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Sudanese artist Ibrahim El-Salahi is one of the most important figures in Arab-African Modernism. Aged 88 and with a 70-year career spanning plastic art, painting, writing and theorization, he is Sudan’s oldest active artist.”
He was born in the city of Omdurman on 5 September 1930 and was educated in the same city. He studied painting and colouring at the Gordon Memorial College School of Design, founded by the British colonialists in the capital Khartoum, and later at the Khartoum School of Art. In the second half of the 1950s, he went to Britain where he spent three years at the Slade School of Fine Art. He then studied photography at Columbia University in New York from 1964 to 1965.
Fellow Sudanese artist and writer Hassan Musa said of him, “It is difficult to summarize the artistic training that El-Salahi received from regular education only because he believes that education is a life practice integrated into one’s existential path in an organic way.” He added, “One who contemplates El-Salahi’s works, whether old or modern, will quickly realize that he has never stopped learning new techniques and styles and exploring new creative visions that are different from his past techniques and styles.”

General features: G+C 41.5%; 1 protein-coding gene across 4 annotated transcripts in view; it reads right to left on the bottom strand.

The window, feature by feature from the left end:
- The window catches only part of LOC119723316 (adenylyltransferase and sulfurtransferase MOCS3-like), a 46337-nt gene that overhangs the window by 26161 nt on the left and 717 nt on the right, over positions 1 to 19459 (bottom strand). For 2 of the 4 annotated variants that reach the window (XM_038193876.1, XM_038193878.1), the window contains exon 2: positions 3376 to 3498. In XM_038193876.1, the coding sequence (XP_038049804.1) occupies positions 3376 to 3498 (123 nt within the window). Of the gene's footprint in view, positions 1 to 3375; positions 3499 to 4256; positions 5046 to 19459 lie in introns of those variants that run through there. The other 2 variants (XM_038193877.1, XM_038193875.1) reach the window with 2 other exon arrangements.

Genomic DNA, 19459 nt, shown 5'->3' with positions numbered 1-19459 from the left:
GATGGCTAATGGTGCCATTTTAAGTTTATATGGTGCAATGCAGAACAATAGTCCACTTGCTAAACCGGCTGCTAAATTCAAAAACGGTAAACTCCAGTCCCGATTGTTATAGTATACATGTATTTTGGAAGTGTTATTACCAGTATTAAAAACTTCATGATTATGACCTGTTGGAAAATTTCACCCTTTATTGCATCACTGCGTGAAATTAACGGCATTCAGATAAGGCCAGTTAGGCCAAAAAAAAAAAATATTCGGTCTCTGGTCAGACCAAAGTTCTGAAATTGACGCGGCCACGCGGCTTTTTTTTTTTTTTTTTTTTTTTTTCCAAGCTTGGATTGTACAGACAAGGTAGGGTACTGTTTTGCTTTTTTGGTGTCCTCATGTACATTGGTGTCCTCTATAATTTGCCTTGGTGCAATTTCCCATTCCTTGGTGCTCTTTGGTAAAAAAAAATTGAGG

Handful of Dust
In his autobiographical book, Handful of Dust, published in 2012, El-Salahi said that after he completed his studies in London, he was shocked to realize that the public had not appreciated his artistic works. He concluded that such a departure was because available art did not express the cultural legacy of the Sudanese people, prompting him to focus on the value of images in Sudanese culture. He began integrating Arabic calligraphy, Islamic symbols and African decorations into his paintings, while employing modern European art techniques. This new visual vocabulary became known as the Khartoum Schools, of which El-Salahi was considered one of the most prominent pioneers.
In addition to popular acceptance, the Khartoum School was officially accepted as well. According to Musa, this was because the authorities “found in it cultural content that would be useful for building national unity” in the newly independent state. “In the early 1970s, El-Salahi became a national icon, and his pictures were posted on the walls of the Ministry of Tourism as Sudan’s national artist,” he said.